There are two constructions that look quite similar to me: the derived category of an abelian category, and the homotopy category of a model category. Is there any explicit relationship between these two constructions? (This question is related to, and indeed the inspiration for, one of my previous questions.)
Yes. The former is a special case of the latter. There is a model category structure on the category of (say bounded) chain complexes of objects in your given abelian category. The weak equivalences are the quasiisomorphisms, and the homotopy category is the derived category. In the case of Rmodules, for a ring R, this is explained in detail in this paper by DwyerSpalinski. 


Unfortunately, it isn't quite right to say that derived categories of abelian categories are a special case of model categories. Morally this might be true, but for a general abelian category there is no known model category structure on its (unbounded) category of chain complexes whose weak equivalences are the quasiisomorphisms. There is such a model structure when the abelian category is a Grothendieck category; this is shown in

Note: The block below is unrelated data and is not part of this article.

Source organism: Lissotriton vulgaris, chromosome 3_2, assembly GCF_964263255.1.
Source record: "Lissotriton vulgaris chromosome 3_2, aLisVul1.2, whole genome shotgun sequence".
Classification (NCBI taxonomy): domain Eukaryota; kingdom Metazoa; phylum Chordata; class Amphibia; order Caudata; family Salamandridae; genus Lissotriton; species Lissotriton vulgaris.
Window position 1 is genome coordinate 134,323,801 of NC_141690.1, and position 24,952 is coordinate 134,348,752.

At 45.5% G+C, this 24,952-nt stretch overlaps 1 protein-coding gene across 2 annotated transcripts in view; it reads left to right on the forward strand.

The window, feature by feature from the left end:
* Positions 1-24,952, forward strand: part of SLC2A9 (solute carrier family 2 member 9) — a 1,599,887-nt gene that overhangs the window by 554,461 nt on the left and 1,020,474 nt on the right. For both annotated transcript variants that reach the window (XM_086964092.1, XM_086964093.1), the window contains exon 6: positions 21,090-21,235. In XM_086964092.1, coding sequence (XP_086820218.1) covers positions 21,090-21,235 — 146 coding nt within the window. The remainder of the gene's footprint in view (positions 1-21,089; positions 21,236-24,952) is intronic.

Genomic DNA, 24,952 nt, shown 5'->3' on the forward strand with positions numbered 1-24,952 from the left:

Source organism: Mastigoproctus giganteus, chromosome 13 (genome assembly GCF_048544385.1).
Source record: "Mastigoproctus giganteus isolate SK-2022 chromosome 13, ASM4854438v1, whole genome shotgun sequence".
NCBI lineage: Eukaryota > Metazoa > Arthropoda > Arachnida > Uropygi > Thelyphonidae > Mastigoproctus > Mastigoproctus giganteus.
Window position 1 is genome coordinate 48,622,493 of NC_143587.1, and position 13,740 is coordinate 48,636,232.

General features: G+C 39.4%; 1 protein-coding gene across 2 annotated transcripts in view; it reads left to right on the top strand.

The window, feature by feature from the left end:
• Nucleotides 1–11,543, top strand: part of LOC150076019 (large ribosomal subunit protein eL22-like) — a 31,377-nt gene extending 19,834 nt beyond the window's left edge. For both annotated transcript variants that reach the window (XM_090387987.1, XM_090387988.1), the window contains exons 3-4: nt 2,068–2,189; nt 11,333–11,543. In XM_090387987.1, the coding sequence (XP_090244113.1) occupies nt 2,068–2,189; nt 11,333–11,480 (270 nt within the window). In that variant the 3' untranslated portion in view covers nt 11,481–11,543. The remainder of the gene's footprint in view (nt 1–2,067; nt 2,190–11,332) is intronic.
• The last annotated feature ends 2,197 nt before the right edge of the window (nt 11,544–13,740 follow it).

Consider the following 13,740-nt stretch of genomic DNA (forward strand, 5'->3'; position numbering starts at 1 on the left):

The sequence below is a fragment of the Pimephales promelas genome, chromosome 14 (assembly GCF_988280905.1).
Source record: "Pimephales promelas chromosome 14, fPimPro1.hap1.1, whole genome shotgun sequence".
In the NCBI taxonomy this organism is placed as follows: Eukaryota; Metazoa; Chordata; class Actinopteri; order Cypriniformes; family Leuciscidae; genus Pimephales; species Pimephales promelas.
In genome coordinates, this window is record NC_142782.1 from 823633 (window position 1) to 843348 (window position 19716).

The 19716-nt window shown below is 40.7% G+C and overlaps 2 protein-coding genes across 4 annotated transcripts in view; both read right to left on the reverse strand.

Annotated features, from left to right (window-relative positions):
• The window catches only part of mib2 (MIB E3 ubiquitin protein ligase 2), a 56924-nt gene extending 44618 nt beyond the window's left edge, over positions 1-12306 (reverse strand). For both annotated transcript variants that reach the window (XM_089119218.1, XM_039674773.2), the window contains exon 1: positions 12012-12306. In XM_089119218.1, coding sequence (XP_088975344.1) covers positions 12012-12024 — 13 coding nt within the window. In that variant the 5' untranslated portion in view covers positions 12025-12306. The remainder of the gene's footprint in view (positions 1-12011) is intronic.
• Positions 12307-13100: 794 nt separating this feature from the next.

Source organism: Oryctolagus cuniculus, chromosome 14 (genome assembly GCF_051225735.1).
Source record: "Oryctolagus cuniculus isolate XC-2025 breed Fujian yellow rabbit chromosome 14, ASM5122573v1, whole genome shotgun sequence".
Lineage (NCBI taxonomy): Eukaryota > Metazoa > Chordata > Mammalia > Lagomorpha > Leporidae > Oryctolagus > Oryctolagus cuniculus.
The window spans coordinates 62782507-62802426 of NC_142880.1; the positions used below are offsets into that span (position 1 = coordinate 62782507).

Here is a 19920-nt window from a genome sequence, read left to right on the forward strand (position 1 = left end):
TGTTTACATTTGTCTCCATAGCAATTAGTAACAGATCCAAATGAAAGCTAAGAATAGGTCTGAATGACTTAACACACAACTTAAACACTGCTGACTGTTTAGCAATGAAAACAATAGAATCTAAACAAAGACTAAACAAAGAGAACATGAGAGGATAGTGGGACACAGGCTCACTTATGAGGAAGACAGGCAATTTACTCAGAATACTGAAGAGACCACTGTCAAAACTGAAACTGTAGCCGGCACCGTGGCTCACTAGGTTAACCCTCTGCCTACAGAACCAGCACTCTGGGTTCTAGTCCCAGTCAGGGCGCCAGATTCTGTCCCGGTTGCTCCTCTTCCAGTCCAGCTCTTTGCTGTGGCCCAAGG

Quillen originally gave the example of a model structure on the category of nonnegatively bounded complexes of Rmodules, but the case of unbounded complexes of Rmodules seems not to have appeared in print until the publication of Hovey's book
As far as I'm aware, none of the standard references on model categories talk about unbounded derived categories of abelian categoriesprobably because in general they don't arise as the homotopy category of any known model structure on the category of chain complexes! 


Some information may be found at nLab: homotopy category. Following the links there you also find information on all the other keywords mentioned above. Urs Schreiber 


Both give rise to derivators, and indeed thinking about homotopy theories as nonabelian derived categories is what led Grothendieck to introduce then (note that Heller and Franke independently came up with derivators, but I'm not sure they had the same motivation) 


I think you don't want any bounded condition. I don't see how the category of chain complexes with bounded cohomology could be a model category. It doesn't have all small colimits; just take longer and longer chain complexes with trivial differentials, and you get something with unbounded cohomology.